25 Nov 2010

Alan Butler - IntheBedroom OMIGOD SUBSCRIBE!!! KTHXBAI XXX

126 presents:
Alan Butler
November 25th until December 18th

The exhibition is a new selection of mixed media works, which use the proliferation of culture as their subject or starting points. Through drawing, video, print and installation, Butler has produced a series of works, which abstractly examine the life-cycle of musical artifacts and paraphernalia that have been reproduced as ‘tributes’ to well known works.

The research for the works in this exhibition is based on new modes of production which challenge the 20th Century’s producer/consumer model of transmission for film and music. In recent years, consumers have become both producers of and audience for the multitude of entertainment and cultural artifacts available online. Butler has collected and appropriated 20 versions of a pop song from 1974 (performed and uploaded YouTube.com users) and synchronised these to create an absurd, and at moments unpleasant, virtual choir from the song’s re-interpretations. The original videos in raw format are testament to the genuine passion and love people have for culture. The mash-up, which presents us with the aimlessness of this kind of activity, highlights the very human need to produce our own culture and share it with like-minded individuals, regardless of its collective uncouthness. It presents to us a network of people from many different age, ethnic, gender and geographical backgrounds who are connected by one song and asks the question ‘who owns culture outside of commerce and copyright (with its ever-dwindling relevance)?’ Are these performers, singing to an unknown audience, the unknowing authors of a new folk art?

A new series of 2D works use appropriated content from online fan sites to present hidden spectacles which sometimes go unnoticed due to the abundance of information online. These works are made from collections of album bootlegs re-arranged by colour and presented as colourful matrices. Also exhibited are drawings combining logos of teeny pop-stars and grindcore/death-metal acts which contrast the very definite methods of visually presenting or branding music.

The exhibition will also feature an ‘offsite’ online work which can be accessed after visiting the gallery. Much of the content from this show is created in a similar manner to its subjects, rather than needing a studio it could have been produced in a garage or a bedroom and uploaded to share with anyone interested.

Alan Butler was born in Dublin in 1981. He completed his BA of Fine Art (specialising in new media) in NCAD in 2004 and has complimented his prolific studio practice with various curatorial, art-community and art management projects. Some of these include work for the Dublin Fringe Festival, Dublin Art Fair ’08, Monster Truck Gallery & Studios, Temple Bar Gallery & Studios, Blackletter.ie (Irish online art-community) and the Dublin Arts and Technology Association (DATA). Since his MAFA at LaSalle College of the Arts, Singapore (2008-09) Butler’s art work has featured in projects and exhibitions at The Institute of Contemporary Art, Singapore, Hatje Cantz Con prefazione di Angela Vettese, Venice and École Nationale Supérieure des Beaux-Arts, Paris. Most recently, he has had solo exhibitions at Temple Bar Gallery & Studios and Cake Contemporary Arts, Kildare, and a collaborative exhibition at the Mermaid Arts Centre, Bray. He currently occupies a project studio at Temple Bar Gallery & Studios where he listens to Gwar.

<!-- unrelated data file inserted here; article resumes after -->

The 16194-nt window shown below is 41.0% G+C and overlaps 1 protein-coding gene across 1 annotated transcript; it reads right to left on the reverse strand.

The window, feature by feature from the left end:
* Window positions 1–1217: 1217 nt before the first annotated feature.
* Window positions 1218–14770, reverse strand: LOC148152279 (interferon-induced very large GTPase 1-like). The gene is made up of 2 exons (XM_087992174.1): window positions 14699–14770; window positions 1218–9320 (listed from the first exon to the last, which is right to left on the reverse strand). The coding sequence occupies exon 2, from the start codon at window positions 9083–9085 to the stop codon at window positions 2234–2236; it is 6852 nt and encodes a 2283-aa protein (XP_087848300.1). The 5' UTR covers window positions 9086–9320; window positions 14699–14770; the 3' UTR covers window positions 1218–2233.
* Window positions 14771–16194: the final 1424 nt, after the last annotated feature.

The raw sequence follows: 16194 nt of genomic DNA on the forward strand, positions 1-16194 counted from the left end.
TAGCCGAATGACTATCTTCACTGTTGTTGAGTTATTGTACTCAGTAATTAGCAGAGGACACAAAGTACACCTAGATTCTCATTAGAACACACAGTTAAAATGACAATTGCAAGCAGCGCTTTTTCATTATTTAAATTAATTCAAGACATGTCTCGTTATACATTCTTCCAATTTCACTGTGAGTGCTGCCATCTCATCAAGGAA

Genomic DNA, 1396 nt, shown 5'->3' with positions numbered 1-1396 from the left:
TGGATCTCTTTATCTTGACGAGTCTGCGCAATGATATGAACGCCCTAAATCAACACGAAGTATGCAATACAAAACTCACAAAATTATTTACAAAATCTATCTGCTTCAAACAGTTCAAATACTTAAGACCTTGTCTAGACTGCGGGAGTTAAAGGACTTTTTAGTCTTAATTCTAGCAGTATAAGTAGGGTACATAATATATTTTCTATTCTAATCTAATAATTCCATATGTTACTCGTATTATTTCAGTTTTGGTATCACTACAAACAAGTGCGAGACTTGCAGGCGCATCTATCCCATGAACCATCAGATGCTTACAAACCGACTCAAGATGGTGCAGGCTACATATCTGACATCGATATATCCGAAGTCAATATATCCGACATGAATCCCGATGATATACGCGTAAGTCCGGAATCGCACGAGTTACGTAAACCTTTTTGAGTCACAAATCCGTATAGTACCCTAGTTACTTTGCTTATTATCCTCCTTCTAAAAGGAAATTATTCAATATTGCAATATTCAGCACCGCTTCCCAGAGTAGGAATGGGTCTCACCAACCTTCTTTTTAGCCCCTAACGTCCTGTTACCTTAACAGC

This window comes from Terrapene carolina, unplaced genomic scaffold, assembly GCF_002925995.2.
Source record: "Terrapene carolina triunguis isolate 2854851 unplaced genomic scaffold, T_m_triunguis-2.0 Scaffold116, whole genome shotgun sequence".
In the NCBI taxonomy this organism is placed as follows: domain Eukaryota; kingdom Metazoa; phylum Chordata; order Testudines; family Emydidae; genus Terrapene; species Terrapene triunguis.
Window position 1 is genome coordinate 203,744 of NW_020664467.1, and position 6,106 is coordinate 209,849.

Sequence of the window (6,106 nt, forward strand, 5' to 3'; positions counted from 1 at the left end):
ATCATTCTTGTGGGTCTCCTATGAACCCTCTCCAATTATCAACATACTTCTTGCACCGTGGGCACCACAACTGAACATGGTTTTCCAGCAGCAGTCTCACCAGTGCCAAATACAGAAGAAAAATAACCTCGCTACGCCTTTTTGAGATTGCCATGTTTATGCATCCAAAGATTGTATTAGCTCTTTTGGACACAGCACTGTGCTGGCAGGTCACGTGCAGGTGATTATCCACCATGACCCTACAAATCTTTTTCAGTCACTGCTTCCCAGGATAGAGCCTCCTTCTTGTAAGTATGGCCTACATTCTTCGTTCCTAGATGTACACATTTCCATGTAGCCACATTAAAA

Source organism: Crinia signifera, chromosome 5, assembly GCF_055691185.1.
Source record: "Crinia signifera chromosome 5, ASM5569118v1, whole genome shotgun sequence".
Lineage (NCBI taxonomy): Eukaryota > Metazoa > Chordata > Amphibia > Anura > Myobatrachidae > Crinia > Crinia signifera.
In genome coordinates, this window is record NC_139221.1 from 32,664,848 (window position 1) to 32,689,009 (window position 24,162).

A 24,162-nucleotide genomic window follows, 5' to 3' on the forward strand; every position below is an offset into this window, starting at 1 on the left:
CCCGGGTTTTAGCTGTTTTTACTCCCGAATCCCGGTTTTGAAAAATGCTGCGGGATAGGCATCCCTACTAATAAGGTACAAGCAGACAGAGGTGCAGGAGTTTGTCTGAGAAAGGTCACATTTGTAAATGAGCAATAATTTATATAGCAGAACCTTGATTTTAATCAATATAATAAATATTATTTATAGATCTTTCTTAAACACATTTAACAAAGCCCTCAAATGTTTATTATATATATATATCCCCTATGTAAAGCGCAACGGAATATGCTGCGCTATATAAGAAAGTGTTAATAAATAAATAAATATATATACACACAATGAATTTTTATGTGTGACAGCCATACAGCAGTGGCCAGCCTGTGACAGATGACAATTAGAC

6 Nov 2010

Jennifer Brady - The View From Here

Tulca 2010 & 126 presents:
Jennifer Brady

The View From Here
November 6th until November 21st

For Tulca 2010, 126 presents The View From Here, an exhibition of Brady’s new video works exploring the everyday spaces we inhabit from radical and fantastical perspectives, varying from conspiracy theory, gaming culture to virtual landscapes. The works themselves address notions of place, using narrative devices, voiceover and soundtracking elements with which to re-imagine these spaces such as the city, the suburban park and computer gaming landscapes. The exhibition seeks to revise and destabilise the ways in which we perceive these familiar sites.

Jennifer Brady’s practice involves video and sound installation. Her video works fuse documentary and fictive modes of production, with particular emphasis given to the element of storytelling within them. The stories she tells through her video works are based on research into both real and fictive events. This material is often used to construct narratives which in turn explore such notions of reality and fiction.

She is currently completing a M.A in Visual Arts Practice (IADT). Selected recent exhibitions include Public Gesture: Pirate Capital, The Lab, Dublin 2010; Flicks: The Cinematic in Art curated by Cliodhna Shaffrey, Drogheda (2009), Sounds Like Art curated by Carissa Farrell, Draíocht (2009) and the Claremorris Open Exhibition (2007) where she was a prizewinner. She was commissioned to produce new video work for multi media event Snakes and Ladders (Dublin, Wexford and New York), curated by composer Daniel Figgis (2009). Her work has also been purchased for the Bank of Ireland Art Collection.

7 Oct 2010

Niamh Heery - Bulk

126 presents:

Niamh Heery

October 8th through October 30th, 2010
Opening reception: Thursday October 7th, 7-9pm

Artist talk: Thursday October 7th, 6:30pm